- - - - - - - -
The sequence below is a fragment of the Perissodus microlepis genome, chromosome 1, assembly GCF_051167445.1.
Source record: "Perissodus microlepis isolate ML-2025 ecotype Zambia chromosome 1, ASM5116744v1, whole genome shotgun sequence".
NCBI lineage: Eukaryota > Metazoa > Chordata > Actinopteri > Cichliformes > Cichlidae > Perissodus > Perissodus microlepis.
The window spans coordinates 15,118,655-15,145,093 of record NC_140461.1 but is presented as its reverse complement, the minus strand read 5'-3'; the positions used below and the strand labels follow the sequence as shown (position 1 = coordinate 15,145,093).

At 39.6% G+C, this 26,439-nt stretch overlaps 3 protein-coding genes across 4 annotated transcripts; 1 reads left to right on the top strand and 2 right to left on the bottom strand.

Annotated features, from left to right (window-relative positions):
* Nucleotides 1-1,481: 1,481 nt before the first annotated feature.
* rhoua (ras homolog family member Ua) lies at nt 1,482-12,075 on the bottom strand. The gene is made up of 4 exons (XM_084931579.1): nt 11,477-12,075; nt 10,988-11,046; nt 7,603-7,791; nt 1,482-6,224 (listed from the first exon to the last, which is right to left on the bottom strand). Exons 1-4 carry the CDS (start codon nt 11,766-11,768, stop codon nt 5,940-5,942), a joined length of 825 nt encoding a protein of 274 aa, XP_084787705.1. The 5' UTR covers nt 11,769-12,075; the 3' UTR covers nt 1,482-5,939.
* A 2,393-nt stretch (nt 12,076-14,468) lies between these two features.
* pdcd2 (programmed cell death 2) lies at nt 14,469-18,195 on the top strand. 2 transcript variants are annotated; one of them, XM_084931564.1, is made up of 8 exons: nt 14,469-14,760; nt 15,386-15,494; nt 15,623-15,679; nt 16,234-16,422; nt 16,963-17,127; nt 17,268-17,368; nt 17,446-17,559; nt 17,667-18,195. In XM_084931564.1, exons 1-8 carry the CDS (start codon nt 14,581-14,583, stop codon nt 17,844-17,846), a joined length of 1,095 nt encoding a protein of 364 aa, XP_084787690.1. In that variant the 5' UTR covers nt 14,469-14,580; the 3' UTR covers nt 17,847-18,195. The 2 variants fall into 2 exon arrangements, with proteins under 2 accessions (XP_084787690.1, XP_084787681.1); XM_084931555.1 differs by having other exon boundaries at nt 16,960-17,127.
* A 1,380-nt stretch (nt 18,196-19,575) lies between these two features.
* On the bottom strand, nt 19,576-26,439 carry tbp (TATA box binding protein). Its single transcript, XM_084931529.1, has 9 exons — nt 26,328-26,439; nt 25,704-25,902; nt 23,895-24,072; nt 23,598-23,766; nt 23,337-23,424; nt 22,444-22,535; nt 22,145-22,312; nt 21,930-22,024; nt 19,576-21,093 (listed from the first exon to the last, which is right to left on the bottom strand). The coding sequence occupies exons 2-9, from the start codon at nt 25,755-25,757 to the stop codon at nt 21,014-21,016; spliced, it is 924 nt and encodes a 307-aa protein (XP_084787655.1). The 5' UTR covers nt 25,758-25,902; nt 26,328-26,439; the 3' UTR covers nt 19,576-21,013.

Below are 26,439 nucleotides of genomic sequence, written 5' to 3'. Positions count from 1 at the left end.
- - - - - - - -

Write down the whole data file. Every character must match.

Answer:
The sequence below is a fragment of the Perissodus microlepis genome, chromosome 1, assembly GCF_051167445.1.
Source record: "Perissodus microlepis isolate ML-2025 ecotype Zambia chromosome 1, ASM5116744v1, whole genome shotgun sequence".
NCBI lineage: Eukaryota > Metazoa > Chordata > Actinopteri > Cichliformes > Cichlidae > Perissodus > Perissodus microlepis.
The window spans coordinates 15,118,655-15,145,093 of record NC_140461.1 but is presented as its reverse complement, the minus strand read 5'-3'; the positions used below and the strand labels follow the sequence as shown (position 1 = coordinate 15,145,093).

At 39.6% G+C, this 26,439-nt stretch overlaps 3 protein-coding genes across 4 annotated transcripts; 1 reads left to right on the top strand and 2 right to left on the bottom strand.

Annotated features, from left to right (window-relative positions):
* Nucleotides 1-1,481: 1,481 nt before the first annotated feature.
* rhoua (ras homolog family member Ua) lies at nt 1,482-12,075 on the bottom strand. The gene is made up of 4 exons (XM_084931579.1): nt 11,477-12,075; nt 10,988-11,046; nt 7,603-7,791; nt 1,482-6,224 (listed from the first exon to the last, which is right to left on the bottom strand). Exons 1-4 carry the CDS (start codon nt 11,766-11,768, stop codon nt 5,940-5,942), a joined length of 825 nt encoding a protein of 274 aa, XP_084787705.1. The 5' UTR covers nt 11,769-12,075; the 3' UTR covers nt 1,482-5,939.
* A 2,393-nt stretch (nt 12,076-14,468) lies between these two features.
* pdcd2 (programmed cell death 2) lies at nt 14,469-18,195 on the top strand. 2 transcript variants are annotated; one of them, XM_084931564.1, is made up of 8 exons: nt 14,469-14,760; nt 15,386-15,494; nt 15,623-15,679; nt 16,234-16,422; nt 16,963-17,127; nt 17,268-17,368; nt 17,446-17,559; nt 17,667-18,195. In XM_084931564.1, exons 1-8 carry the CDS (start codon nt 14,581-14,583, stop codon nt 17,844-17,846), a joined length of 1,095 nt encoding a protein of 364 aa, XP_084787690.1. In that variant the 5' UTR covers nt 14,469-14,580; the 3' UTR covers nt 17,847-18,195. The 2 variants fall into 2 exon arrangements, with proteins under 2 accessions (XP_084787690.1, XP_084787681.1); XM_084931555.1 differs by having other exon boundaries at nt 16,960-17,127.
* A 1,380-nt stretch (nt 18,196-19,575) lies between these two features.
* On the bottom strand, nt 19,576-26,439 carry tbp (TATA box binding protein). Its single transcript, XM_084931529.1, has 9 exons — nt 26,328-26,439; nt 25,704-25,902; nt 23,895-24,072; nt 23,598-23,766; nt 23,337-23,424; nt 22,444-22,535; nt 22,145-22,312; nt 21,930-22,024; nt 19,576-21,093 (listed from the first exon to the last, which is right to left on the bottom strand). The coding sequence occupies exons 2-9, from the start codon at nt 25,755-25,757 to the stop codon at nt 21,014-21,016; spliced, it is 924 nt and encodes a 307-aa protein (XP_084787655.1). The 5' UTR covers nt 25,758-25,902; nt 26,328-26,439; the 3' UTR covers nt 19,576-21,013.

Below are 26,439 nucleotides of genomic sequence, written 5' to 3'. Positions count from 1 at the left end.